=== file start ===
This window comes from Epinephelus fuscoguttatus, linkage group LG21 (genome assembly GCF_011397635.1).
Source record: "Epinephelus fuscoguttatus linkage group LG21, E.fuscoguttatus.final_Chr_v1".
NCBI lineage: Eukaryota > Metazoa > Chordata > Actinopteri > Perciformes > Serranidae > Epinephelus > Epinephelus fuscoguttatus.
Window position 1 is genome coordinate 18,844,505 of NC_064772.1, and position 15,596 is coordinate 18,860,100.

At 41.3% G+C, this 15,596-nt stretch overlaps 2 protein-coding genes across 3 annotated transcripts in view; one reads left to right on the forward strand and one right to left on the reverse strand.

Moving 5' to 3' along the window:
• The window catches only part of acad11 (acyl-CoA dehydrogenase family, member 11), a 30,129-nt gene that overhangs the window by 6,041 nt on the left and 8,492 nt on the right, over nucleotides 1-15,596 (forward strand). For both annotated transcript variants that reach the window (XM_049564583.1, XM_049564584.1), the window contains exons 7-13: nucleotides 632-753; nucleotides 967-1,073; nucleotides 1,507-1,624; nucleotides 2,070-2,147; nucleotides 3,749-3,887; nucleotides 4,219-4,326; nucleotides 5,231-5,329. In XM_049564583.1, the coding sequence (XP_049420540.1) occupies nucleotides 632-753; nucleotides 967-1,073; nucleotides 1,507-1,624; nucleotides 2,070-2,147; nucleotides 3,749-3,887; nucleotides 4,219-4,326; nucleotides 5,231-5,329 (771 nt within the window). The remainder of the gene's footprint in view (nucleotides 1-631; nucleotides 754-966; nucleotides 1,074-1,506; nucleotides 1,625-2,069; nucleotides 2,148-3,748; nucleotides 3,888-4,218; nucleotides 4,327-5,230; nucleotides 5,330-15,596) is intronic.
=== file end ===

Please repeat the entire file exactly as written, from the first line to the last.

This window comes from Epinephelus fuscoguttatus, linkage group LG21 (genome assembly GCF_011397635.1).
Source record: "Epinephelus fuscoguttatus linkage group LG21, E.fuscoguttatus.final_Chr_v1".
NCBI lineage: Eukaryota > Metazoa > Chordata > Actinopteri > Perciformes > Serranidae > Epinephelus > Epinephelus fuscoguttatus.
Window position 1 is genome coordinate 18,844,505 of NC_064772.1, and position 15,596 is coordinate 18,860,100.

At 41.3% G+C, this 15,596-nt stretch overlaps 2 protein-coding genes across 3 annotated transcripts in view; one reads left to right on the forward strand and one right to left on the reverse strand.

Moving 5' to 3' along the window:
• The window catches only part of acad11 (acyl-CoA dehydrogenase family, member 11), a 30,129-nt gene that overhangs the window by 6,041 nt on the left and 8,492 nt on the right, over nucleotides 1-15,596 (forward strand). For both annotated transcript variants that reach the window (XM_049564583.1, XM_049564584.1), the window contains exons 7-13: nucleotides 632-753; nucleotides 967-1,073; nucleotides 1,507-1,624; nucleotides 2,070-2,147; nucleotides 3,749-3,887; nucleotides 4,219-4,326; nucleotides 5,231-5,329. In XM_049564583.1, the coding sequence (XP_049420540.1) occupies nucleotides 632-753; nucleotides 967-1,073; nucleotides 1,507-1,624; nucleotides 2,070-2,147; nucleotides 3,749-3,887; nucleotides 4,219-4,326; nucleotides 5,231-5,329 (771 nt within the window). The remainder of the gene's footprint in view (nucleotides 1-631; nucleotides 754-966; nucleotides 1,074-1,506; nucleotides 1,625-2,069; nucleotides 2,148-3,748; nucleotides 3,888-4,218; nucleotides 4,327-5,230; nucleotides 5,330-15,596) is intronic.